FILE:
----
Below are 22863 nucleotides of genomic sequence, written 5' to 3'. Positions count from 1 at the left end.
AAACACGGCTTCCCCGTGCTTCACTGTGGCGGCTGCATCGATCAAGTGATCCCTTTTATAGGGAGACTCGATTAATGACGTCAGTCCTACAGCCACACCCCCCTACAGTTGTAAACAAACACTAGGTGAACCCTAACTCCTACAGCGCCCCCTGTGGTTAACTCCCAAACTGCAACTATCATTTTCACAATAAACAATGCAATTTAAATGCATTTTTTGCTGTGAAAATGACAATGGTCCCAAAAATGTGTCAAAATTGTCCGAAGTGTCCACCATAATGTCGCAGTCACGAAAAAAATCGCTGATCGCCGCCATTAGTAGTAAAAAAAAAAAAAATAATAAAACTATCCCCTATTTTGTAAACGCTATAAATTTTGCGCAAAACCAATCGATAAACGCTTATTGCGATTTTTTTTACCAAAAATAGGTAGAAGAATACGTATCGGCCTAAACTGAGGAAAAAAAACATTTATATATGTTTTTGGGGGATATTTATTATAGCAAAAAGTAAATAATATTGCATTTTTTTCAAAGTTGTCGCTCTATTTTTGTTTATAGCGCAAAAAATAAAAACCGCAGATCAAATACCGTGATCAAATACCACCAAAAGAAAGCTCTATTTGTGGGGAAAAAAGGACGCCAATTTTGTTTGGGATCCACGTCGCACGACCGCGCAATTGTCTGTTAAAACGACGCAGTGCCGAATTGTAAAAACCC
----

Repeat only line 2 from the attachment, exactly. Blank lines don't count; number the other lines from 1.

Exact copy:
AAACACGGCTTCCCCGTGCTTCACTGTGGCGGCTGCATCGATCAAGTGATCCCTTTTATAGGGAGACTCGATTAATGACGTCAGTCCTACAGCCACACCCCCCTACAGTTGTAAACAAACACTAGGTGAACCCTAACTCCTACAGCGCCCCCTGTGGTTAACTCCCAAACTGCAACTATCATTTTCACAATAAACAATGCAATTTAAATGCATTTTTTGCTGTGAAAATGACAATGGTCCCAAAAATGTGTCAAAATTGTCCGAAGTGTCCACCATAATGTCGCAGTCACGAAAAAAATCGCTGATCGCCGCCATTAGTAGTAAAAAAAAAAAAAATAATAAAACTATCCCCTATTTTGTAAACGCTATAAATTTTGCGCAAAACCAATCGATAAACGCTTATTGCGATTTTTTTTACCAAAAATAGGTAGAAGAATACGTATCGGCCTAAACTGAGGAAAAAAAACATTTATATATGTTTTTGGGGGATATTTATTATAGCAAAAAGTAAATAATATTGCATTTTTTTCAAAGTTGTCGCTCTATTTTTGTTTATAGCGCAAAAAATAAAAACCGCAGATCAAATACCGTGATCAAATACCACCAAAAGAAAGCTCTATTTGTGGGGAAAAAAGGACGCCAATTTTGTTTGGGATCCACGTCGCACGACCGCGCAATTGTCTGTTAAAACGACGCAGTGCCGAATTGTAAAAACCC